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“They’re going to turn off your water”
In the next part of the interview, Ayers said Black Lives Matter as a revolutionary movement can spearhead widespread social change.
“It’s never a single or a simple issue,” he insisted.
“So what we have to do is connect militarized police and the militarized occupation of some communities,” Ayers explained, expounding on revolutionary methodology.
“We have to link that with the fact there are no jobs in those communities, that the mental health facilities in Chicago have all been closed in those communities, the hospitals have been stripped of their resources in those communities, and 50 public schools in Chicago were closed,” he continued. “And just this morning, the Chicago City Council just raised everybody’s taxes and for the first time in history charged a fee for garbage pickup.
“Now, I want to show you how crazy it is, just for one second,” Ayers interjected.
“Not only are they going to charge a fee for garbage pickup for the first time, the Chicago City Council is going to tie it to your water bill, which means if you don’t pay your garbage pickup fee, they are going to turn off your water,” he said.
“Where are we? What land are we living in?” he asked. “It really does feel in some communities – and that’s not even across America, so that we always understand that when we say, ‘The schools are in crisis,’ we don’t mean the schools in the wealthy communities or for the wealthy people.
“So, when we say that, some communities feel as if they’re occupied and they have the blue-light cameras going off and the police are confronting people on silly, petty things that they would never confront anyone on in a rich community,” he said.
“My heart is just bleeding for that young woman in South Carolina in the video with the cop dragging her from her desk,” he continued. “What did she do? Sitting in her classroom, she didn’t do anything, and yet violence against black children is just assumed to be OK.
“But that’s what we have to see,” he stressed, underlining what he believes is a major theme motivating the Black Lives Matter movement.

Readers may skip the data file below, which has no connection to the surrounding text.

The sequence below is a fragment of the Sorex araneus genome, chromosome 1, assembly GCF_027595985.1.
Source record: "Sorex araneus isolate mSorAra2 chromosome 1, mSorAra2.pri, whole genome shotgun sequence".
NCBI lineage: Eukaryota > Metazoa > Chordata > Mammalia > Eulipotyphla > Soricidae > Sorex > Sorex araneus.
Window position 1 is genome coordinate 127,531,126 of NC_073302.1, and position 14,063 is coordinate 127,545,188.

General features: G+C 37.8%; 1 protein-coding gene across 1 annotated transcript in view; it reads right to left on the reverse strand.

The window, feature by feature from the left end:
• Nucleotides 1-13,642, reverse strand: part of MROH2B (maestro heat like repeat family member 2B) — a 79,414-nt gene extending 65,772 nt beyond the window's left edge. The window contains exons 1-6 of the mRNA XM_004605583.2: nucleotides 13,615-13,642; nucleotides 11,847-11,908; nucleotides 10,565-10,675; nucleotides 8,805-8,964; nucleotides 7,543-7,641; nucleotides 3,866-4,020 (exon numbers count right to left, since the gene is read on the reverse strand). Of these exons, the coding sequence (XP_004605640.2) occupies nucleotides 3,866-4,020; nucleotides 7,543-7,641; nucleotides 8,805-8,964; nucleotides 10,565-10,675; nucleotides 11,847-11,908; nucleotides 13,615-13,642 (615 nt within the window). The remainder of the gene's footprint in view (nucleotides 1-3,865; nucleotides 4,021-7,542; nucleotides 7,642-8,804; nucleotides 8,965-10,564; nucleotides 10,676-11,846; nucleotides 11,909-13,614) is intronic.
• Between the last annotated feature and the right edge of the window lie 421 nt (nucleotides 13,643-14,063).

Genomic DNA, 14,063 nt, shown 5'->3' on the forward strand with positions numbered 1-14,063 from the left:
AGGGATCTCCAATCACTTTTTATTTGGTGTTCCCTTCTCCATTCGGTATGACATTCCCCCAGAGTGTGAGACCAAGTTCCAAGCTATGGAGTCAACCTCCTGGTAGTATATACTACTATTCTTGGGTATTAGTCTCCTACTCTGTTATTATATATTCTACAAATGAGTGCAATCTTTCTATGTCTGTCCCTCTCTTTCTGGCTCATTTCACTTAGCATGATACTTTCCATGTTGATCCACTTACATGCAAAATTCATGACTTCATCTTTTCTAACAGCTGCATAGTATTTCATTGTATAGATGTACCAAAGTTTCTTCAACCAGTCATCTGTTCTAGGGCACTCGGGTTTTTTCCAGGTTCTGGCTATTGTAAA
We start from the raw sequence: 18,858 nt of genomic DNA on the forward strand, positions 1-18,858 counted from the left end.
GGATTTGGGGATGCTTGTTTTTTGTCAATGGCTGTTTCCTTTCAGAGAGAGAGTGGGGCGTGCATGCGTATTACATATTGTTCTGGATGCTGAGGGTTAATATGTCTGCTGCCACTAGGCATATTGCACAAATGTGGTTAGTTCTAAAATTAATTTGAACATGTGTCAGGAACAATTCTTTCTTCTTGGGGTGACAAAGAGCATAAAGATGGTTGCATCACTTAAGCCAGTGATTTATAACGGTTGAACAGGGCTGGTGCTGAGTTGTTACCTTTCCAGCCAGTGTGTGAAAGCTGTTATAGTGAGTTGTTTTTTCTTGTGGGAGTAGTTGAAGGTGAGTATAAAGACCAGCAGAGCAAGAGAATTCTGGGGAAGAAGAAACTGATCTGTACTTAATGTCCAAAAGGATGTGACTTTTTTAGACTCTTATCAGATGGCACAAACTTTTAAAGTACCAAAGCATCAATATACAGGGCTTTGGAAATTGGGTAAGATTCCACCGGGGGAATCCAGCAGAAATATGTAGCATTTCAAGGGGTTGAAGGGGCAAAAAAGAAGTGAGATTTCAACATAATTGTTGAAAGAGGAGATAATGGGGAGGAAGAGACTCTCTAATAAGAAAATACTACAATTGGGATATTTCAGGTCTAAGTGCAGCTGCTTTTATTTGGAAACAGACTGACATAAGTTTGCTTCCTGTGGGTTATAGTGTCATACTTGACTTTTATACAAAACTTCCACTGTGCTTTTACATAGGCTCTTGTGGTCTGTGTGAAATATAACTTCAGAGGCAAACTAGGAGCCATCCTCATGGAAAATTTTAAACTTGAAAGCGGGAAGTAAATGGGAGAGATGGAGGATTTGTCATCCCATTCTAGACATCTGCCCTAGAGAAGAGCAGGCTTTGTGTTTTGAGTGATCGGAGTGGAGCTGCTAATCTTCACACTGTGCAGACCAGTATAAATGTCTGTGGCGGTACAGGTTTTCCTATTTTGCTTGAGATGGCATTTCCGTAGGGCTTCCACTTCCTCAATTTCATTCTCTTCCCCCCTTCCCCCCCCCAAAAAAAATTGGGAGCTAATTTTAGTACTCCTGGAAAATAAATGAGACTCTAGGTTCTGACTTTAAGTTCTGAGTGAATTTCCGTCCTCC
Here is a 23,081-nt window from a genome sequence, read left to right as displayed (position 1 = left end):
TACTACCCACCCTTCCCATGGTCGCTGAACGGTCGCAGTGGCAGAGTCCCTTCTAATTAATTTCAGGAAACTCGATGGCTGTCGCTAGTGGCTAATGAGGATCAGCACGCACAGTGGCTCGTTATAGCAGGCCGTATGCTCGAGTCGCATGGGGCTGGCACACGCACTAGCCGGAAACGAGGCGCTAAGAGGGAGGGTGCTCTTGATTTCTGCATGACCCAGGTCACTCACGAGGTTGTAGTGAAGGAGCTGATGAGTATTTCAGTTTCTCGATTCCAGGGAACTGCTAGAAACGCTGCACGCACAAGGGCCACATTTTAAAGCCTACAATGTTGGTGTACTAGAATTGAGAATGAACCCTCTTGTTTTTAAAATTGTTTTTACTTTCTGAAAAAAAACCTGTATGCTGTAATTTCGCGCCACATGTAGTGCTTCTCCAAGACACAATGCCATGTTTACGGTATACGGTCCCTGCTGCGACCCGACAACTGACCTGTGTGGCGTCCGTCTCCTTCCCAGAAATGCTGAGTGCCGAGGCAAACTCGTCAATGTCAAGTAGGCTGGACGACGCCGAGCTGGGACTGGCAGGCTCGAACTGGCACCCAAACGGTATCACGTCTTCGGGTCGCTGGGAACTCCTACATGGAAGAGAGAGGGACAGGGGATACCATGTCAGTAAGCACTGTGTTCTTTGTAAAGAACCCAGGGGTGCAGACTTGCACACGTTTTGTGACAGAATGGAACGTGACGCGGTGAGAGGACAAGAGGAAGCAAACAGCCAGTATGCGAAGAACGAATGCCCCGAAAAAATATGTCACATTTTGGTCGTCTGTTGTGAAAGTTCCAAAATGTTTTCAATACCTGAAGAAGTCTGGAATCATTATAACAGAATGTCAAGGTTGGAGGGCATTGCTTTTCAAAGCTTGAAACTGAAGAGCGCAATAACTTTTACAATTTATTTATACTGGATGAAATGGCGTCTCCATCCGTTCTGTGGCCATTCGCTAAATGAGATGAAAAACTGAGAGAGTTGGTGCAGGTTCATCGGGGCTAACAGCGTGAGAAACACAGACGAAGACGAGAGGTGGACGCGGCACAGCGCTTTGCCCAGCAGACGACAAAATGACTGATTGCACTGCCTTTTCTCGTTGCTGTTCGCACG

“Police in the schools in some communities, not all, but police attacking students in schools in some communities – this is commonplace in schools for the poor,” he said.
“The real issue is that we live in a society in which not only do you have the 1 percent and the 99 percent, we have a history of oppression and history based on race,” Ayers concluded.
“And it’s at the very center of the American story, not some side story, but it’s at the very center of our story since the beginning of this country until now,” he insisted. “And we need to see the way in which it expresses itself through unequal education, through unequal job opportunities, through taxation, and redlining and mass incarceration.”
Ayers trashes Teach for America
Given his career as a socialist educator, Ayers was asked to contrast Black Lives Matter with Teach for America, a non-profit program with annual revenue exceeding $300 million tasked with placing college graduates with a two-year commitment to teach in inner-city minority public schools. It's a program many movement radicals like Ayers have castigated as a “classic liberal fraud.”
“We have to make a distinction, too, with Teach for America in that the folks who are drawn to Teach for America, the young people themselves, get involved for ideological reasons,” Ayers acknowledged.
“They want to give back, to be helpful, and they don’t see other vehicles to make a difference,” he continued. “That’s different than the structure of Teach for America and the political thrust of it. Teach for America is part of the market-driven idea that what is wrong with the schools isn’t about funding, it isn’t about curriculum, it isn’t about a kind of colonial education or an ignorance-based education.”
Ayers criticized Teach for America as a “liberal fix” derived from what he considers the erroneous idea that the problem in minority public schools centers around poor test scores, not decades of racism and oppression.
‘Teach for America is part of the move to privatize public schools, eviscerate teachers unions and to reduce teaching to a simple mechanical set of activities that lead to rising test scores, rising metrics on standardized tests,” he said dismissively.